Hell of a Guy

Happy Father’s Day, Dad!


Today is the day we celebrate fathers.  Mine passed away on November 27, 1997, and it goes without saying, I miss him.  One summer day when he and I were sitting alone at a family picnic he told me a poignant story I cannot retell without choking up. 

From 1924 to 1967 my dad was a payroll clerk with the Baltimore Gas and Electric Company.  Every Friday the guys working in his department would go out in the field and “payoff” the workmen in cash at their jobsites; this was the time before his company began to issue paychecks. 

Each week his department would determine exactly the total amount of cash needed for that week’s payroll.  The cash was ordered from the bank, oddly enough in $2 bills and coins, and then each of the worker’s pay was counted out and placed in an envelope with the worker’s name and four-digit payroll number marked on it.  Once the envelopes were filled, they knew they were correct if there wasn’t any money left on the table.

One Thursday evening as they completed the payroll process they found they were short by one $2 bill.  This meant one envelope had to have an extra bill in it, and they would have to open each envelope and recount the money in order to find it.  All the men in his department would have to work overtime, and this did not make his boss very happy.  A situation like this had happened a couple of weeks prior to this one, and it was my dad who had miscounted the money and caused the envelopes to be rechecked.

My dad discovered the missing $2 bill in an envelope he had filled.  He knew he would be in serious trouble with his boss over this, and he was afraid for his job.  He had five children and a wife at home. When no one was looking he put the $2 bill in his pocket.  As he spoke I noticed his eyes had moistened, and I could hear the embarrassment in his voice.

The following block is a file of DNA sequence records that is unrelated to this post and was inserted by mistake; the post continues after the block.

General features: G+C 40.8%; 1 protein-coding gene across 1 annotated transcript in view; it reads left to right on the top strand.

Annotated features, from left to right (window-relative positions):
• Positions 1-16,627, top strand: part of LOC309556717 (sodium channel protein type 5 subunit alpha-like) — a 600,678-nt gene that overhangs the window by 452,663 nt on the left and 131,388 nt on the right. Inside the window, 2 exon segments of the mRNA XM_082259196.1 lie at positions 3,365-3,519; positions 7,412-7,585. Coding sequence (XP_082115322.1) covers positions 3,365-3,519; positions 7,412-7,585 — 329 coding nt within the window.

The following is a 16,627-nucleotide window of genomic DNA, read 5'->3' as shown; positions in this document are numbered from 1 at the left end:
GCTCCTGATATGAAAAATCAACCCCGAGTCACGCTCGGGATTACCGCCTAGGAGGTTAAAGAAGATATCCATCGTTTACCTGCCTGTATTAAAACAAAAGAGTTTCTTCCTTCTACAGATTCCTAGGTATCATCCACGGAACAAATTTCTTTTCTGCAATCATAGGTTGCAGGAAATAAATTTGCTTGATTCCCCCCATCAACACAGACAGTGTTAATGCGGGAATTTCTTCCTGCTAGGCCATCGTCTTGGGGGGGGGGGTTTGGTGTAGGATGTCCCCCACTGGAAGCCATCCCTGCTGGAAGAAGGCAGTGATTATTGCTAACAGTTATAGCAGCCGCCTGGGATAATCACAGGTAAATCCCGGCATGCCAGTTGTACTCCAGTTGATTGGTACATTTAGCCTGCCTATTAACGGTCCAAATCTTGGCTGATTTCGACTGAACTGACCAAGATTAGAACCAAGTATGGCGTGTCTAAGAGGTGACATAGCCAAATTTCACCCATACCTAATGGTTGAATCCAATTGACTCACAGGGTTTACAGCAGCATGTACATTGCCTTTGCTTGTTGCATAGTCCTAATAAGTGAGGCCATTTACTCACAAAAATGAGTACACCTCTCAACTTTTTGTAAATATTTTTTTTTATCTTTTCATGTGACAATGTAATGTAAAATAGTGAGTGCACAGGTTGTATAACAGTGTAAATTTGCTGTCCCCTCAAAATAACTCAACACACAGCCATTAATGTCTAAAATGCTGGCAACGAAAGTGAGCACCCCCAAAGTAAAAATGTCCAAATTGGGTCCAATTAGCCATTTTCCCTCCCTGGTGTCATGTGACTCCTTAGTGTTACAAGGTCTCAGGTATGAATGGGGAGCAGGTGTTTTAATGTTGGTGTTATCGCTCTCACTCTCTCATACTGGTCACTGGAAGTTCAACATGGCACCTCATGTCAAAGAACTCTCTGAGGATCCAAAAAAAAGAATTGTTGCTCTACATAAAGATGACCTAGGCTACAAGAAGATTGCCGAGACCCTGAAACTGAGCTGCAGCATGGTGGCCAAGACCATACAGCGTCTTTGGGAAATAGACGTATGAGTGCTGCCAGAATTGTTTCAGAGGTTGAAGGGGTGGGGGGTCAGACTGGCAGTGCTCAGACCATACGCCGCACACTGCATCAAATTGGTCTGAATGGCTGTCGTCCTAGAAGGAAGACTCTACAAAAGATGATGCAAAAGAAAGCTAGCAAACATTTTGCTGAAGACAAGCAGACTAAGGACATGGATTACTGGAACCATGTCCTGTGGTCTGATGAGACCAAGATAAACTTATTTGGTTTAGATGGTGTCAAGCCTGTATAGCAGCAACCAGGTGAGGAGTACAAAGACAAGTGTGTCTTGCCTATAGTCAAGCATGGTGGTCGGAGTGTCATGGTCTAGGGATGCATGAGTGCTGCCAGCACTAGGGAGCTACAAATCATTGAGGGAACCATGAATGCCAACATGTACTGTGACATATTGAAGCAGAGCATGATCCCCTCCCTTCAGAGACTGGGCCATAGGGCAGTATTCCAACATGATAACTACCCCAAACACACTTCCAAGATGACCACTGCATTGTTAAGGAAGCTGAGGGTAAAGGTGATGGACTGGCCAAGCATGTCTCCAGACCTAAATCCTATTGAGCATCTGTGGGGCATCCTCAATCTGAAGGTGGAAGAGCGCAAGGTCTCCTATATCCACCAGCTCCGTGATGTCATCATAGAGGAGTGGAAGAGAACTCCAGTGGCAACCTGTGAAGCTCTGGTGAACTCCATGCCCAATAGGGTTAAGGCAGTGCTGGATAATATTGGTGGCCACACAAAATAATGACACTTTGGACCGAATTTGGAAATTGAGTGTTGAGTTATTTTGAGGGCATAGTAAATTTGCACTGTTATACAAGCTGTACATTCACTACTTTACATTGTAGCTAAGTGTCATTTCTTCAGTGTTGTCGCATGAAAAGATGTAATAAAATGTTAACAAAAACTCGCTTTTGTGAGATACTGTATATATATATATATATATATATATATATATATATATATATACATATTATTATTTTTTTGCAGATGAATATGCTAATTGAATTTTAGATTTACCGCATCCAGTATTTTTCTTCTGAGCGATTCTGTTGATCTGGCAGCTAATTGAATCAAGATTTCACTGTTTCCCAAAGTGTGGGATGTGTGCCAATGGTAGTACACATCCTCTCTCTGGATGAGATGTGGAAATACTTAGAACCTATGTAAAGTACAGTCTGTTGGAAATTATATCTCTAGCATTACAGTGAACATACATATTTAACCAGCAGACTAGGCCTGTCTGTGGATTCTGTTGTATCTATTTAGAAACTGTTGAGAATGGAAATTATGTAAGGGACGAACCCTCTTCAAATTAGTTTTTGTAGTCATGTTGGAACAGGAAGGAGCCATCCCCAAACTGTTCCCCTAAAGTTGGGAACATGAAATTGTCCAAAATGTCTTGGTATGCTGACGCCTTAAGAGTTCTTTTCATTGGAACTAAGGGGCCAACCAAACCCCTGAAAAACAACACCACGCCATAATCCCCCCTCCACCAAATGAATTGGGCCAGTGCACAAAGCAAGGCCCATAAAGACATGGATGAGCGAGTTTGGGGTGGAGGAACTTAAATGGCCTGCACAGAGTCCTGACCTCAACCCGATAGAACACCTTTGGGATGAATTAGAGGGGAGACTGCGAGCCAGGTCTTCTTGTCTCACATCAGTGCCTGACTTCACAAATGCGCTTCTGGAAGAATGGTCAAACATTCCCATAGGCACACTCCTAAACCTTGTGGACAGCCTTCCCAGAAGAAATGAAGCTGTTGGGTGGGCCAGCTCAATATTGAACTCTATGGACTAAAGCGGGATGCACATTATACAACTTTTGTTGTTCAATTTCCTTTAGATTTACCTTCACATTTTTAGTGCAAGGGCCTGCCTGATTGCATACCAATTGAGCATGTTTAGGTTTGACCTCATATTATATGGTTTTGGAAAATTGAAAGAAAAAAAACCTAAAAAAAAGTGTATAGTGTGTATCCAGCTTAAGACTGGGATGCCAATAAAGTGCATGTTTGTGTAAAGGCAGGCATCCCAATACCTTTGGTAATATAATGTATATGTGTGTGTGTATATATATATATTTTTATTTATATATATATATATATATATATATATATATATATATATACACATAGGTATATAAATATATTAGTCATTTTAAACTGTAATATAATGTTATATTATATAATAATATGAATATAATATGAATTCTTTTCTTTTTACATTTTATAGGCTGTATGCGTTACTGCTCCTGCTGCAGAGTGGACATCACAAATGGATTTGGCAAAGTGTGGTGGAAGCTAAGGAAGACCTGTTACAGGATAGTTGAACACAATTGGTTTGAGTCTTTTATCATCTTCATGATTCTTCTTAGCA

At this point he said to me, “We wrote on one of the bands that was wrapped around a stack of $2 bills that it was $2 short.”  He went on to say, “I probably caused someone at the bank to lose their job.”  He told me he put the bill in the collection plate at his church that Sunday, and he had never shared the story with anyone, even my mother, causing me to wonder why he was telling me.

It was at this point he said to me with a very concerned look on his face, “Do you think this will keep me from going to Heaven?”

He told me this story a mere months before he died, this is the kind of man my dad was.  One who had been retired for 26 years, still worrying about an incident concerning a lousy $2 bill that happened over 40 years ago.

Russell Anstine White was a simple man of simple tastes.  He had a seventh grade education and a tireless work ethic, and a heart as big as Jupiter.  He was a giver and loved people, and he loved helping others.  He was a devoted husband and father, and if two bucks kept this man out of Heaven, the rest of us do not stand a snowball’s chance in hell of getting anywhere close to it.

And that is all I have to say about that…

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